David Cameron, Lily Cole and Eliza Manningham-Buller to inspire secondary students as 'Speakers for Schools' returns
Richard Garner has been Education Editor of The Independent for 12 years and writing about the subject for 34 years. Before becoming a journalist, he worked as a disc jockey in London pubs and clubs and for a hospital radio station. His main hobbies are cricket (watching these days) and theatre. On his days off, he is most likelt to be found at Lord’s or the King’s Head Theatre Club.
Thursday 10 October 2013
Politicians, supermodels and sports stars will be blitzing state schools next week in the hope of passing on some of their tips for success to the next generation.
This initiative marks the second anniversary of the founding of "Speakers for Schools" - set up by BBC economics editor Robert Peston as an attempt to provide young people in secondary schools across the UK with access to inspirational speakers.
The glittering array of the speakers will include Prime Minister David Cameron, his deputy Nick Clegg and Labour’s shadow Home Secretary Yvette Cooper, from the world of politics, as well as supermodel Lily Cole, Nicholas Hytner, the executive director of the National Theatre, the former director of MI5 Eliza Manningham-Buller, ex-England rugby player Will Greenwood and tennis coach Judy Murray - mother of Andy.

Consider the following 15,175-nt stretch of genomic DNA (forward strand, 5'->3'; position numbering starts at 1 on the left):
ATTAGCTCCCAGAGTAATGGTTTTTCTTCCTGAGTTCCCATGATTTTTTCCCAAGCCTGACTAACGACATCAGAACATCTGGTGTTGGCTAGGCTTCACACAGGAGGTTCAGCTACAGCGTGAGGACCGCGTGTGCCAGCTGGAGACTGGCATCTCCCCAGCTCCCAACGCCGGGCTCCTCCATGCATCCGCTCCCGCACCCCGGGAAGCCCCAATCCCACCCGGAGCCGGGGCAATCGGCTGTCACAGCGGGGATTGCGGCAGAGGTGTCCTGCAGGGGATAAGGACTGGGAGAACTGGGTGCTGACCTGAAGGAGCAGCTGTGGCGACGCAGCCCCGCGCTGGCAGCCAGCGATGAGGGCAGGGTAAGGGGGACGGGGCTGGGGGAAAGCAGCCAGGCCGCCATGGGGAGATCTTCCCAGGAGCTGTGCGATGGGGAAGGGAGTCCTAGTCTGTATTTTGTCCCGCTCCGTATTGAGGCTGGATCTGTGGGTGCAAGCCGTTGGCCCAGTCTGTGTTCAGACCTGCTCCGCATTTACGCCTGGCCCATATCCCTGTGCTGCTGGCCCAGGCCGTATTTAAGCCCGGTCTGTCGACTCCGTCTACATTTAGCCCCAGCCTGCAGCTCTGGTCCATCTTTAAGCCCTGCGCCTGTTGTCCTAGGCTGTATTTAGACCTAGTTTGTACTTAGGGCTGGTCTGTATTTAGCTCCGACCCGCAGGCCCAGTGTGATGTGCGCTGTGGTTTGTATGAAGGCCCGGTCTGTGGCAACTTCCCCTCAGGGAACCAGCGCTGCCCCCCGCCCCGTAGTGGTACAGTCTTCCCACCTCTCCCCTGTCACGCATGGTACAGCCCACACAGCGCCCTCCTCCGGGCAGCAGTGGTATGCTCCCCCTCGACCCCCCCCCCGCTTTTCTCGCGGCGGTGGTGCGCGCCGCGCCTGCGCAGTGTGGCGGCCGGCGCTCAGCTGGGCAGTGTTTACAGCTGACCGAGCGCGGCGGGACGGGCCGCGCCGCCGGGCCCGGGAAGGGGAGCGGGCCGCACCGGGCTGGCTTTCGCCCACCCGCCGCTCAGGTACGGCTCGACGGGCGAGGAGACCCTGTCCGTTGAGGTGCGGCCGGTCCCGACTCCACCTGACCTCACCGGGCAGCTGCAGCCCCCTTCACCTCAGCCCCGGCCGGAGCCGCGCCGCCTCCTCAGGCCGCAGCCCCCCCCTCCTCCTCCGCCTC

The week coincides with the launch of the i’s campaign to persuade more state schools to make use of inspirational alumni to inspire the current generation of young people in our schools.
“The more confident and ambitious our young people can become, the better placed Britain will be to meet the profound economic challenges ahead,” said Mr Peston.
Andrew Law, chairman of the charity’s board of trustees, who will return to his old school, Cheadle Hulme High in Manchester, added: “Young people today face many challenges and this research shows that, while remaining optimistic about their futures, many lack the confidence to aim high and unlock their full potential.”
The week-long series of visits also coincides with the results of a survey of 15 to 18-year-olds showing there is still optimism amongst those approaching the school leaving age about their prospects for the future.
While 69 per cent were anxious about the future and 62 per cent were not confident about finding jobs, four out of five (83 per cent) have faith that hard work will allow them to achieve in life. In addition, seven out of ten still want to go to university.
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